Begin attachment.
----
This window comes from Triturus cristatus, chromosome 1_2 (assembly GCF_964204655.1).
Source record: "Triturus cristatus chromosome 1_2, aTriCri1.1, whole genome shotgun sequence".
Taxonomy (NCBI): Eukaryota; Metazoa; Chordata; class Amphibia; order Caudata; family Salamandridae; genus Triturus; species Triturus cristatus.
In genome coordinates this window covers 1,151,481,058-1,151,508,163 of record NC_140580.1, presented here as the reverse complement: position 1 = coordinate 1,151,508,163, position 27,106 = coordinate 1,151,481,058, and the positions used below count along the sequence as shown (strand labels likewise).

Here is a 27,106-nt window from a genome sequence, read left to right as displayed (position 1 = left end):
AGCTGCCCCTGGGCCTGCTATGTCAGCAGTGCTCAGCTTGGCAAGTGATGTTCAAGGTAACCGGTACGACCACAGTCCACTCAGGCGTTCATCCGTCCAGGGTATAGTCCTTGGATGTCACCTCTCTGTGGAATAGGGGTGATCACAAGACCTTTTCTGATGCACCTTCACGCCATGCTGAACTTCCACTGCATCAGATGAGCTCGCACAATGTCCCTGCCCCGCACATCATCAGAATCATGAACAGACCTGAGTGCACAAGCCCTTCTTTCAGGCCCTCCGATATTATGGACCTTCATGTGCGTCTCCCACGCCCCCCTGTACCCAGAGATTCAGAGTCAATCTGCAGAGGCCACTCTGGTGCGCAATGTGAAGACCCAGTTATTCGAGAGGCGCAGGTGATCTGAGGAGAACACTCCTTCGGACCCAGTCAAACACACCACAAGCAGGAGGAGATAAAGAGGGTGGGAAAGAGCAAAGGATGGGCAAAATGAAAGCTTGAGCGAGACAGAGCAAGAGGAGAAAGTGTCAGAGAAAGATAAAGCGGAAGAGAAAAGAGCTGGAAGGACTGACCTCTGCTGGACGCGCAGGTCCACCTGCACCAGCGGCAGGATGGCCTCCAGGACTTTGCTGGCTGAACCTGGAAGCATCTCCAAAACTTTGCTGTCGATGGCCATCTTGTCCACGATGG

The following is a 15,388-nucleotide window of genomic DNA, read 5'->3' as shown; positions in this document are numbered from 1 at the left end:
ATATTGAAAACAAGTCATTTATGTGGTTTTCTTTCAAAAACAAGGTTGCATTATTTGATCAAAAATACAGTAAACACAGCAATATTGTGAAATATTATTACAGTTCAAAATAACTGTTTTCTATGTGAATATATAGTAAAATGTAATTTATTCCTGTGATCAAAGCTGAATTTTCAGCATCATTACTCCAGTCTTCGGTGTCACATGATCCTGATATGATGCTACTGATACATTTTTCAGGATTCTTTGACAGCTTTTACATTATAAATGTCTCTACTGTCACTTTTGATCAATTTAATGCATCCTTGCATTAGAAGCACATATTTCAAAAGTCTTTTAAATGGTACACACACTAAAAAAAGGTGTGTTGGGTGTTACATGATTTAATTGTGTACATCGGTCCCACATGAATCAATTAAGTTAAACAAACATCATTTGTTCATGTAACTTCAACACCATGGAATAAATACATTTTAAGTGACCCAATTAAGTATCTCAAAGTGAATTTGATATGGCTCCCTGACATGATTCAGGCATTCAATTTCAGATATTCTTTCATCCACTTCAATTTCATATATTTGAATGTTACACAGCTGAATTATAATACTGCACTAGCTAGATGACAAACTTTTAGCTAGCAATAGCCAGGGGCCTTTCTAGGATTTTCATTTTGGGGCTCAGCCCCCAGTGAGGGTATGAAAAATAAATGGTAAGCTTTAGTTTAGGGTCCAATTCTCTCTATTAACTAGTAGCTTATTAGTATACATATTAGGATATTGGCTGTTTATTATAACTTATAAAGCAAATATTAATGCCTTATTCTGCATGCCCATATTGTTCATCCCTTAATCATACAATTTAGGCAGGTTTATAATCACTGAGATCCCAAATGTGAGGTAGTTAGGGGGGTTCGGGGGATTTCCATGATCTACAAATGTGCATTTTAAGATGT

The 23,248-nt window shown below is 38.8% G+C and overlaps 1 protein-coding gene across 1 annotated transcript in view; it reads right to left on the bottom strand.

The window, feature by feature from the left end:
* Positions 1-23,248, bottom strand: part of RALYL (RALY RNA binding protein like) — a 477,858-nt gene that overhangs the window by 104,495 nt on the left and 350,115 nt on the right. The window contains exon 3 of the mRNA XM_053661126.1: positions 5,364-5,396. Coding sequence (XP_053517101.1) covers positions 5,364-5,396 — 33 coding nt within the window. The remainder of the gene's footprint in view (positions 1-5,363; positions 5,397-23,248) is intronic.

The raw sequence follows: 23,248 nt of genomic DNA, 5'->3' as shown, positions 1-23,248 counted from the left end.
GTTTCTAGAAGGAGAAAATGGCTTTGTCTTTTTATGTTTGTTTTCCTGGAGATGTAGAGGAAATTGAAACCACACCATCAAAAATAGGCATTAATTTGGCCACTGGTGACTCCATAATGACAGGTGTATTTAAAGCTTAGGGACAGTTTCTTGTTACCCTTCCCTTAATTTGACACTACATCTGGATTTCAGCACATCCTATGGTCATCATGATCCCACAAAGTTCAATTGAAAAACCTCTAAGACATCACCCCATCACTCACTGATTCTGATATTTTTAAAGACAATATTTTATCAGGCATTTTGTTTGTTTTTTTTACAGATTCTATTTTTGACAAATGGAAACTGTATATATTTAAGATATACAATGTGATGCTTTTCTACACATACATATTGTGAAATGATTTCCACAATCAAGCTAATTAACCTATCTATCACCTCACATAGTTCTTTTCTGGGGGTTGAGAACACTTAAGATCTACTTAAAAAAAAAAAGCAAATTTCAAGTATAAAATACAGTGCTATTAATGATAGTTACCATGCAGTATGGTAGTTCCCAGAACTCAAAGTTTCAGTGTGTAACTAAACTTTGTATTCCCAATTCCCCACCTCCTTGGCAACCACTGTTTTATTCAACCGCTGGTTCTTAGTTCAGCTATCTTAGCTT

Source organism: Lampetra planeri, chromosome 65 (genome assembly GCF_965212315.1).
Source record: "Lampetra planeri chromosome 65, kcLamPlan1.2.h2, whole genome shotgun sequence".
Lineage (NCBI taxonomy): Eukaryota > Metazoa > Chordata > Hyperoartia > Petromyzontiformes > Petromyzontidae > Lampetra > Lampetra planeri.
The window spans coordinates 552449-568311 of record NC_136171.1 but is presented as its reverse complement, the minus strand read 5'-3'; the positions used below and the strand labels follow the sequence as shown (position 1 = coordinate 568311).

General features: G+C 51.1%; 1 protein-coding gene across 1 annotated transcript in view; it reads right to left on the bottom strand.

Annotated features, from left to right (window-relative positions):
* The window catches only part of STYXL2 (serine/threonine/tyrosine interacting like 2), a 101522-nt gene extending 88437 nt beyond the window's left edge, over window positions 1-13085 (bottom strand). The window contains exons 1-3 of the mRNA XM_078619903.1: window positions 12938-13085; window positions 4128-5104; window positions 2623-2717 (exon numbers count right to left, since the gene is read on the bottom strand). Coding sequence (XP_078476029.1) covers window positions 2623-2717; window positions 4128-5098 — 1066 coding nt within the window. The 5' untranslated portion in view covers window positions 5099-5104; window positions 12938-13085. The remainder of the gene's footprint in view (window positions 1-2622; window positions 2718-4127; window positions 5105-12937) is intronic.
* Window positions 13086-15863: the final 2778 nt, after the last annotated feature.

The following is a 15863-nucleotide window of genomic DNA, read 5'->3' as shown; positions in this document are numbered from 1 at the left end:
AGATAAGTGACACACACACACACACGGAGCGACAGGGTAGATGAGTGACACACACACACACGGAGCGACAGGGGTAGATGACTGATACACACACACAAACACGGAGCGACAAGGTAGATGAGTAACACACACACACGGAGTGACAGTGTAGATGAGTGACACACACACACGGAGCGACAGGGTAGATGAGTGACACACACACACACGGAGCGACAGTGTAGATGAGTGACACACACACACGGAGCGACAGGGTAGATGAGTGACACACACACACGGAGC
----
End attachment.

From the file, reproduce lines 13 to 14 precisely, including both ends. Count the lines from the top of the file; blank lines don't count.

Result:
GTTTCTAGAAGGAGAAAATGGCTTTGTCTTTTTATGTTTGTTTTCCTGGAGATGTAGAGGAAATTGAAACCACACCATCAAAAATAGGCATTAATTTGGCCACTGGTGACTCCATAATGACAGGTGTATTTAAAGCTTAGGGACAGTTTCTTGTTACCCTTCCCTTAATTTGACACTACATCTGGATTTCAGCACATCCTATGGTCATCATGATCCCACAAAGTTCAATTGAAAAACCTCTAAGACATCACCCCATCACTCACTGATTCTGATATTTTTAAAGACAATATTTTATCAGGCATTTTGTTTGTTTTTTTTACAGATTCTATTTTTGACAAATGGAAACTGTATATATTTAAGATATACAATGTGATGCTTTTCTACACATACATATTGTGAAATGATTTCCACAATCAAGCTAATTAACCTATCTATCACCTCACATAGTTCTTTTCTGGGGGTTGAGAACACTTAAGATCTACTTAAAAAAAAAAAGCAAATTTCAAGTATAAAATACAGTGCTATTAATGATAGTTACCATGCAGTATGGTAGTTCCCAGAACTCAAAGTTTCAGTGTGTAACTAAACTTTGTATTCCCAATTCCCCACCTCCTTGGCAACCACTGTTTTATTCAACCGCTGGTTCTTAGTTCAGCTATCTTAGCTT

Source organism: Lampetra planeri, chromosome 65 (genome assembly GCF_965212315.1).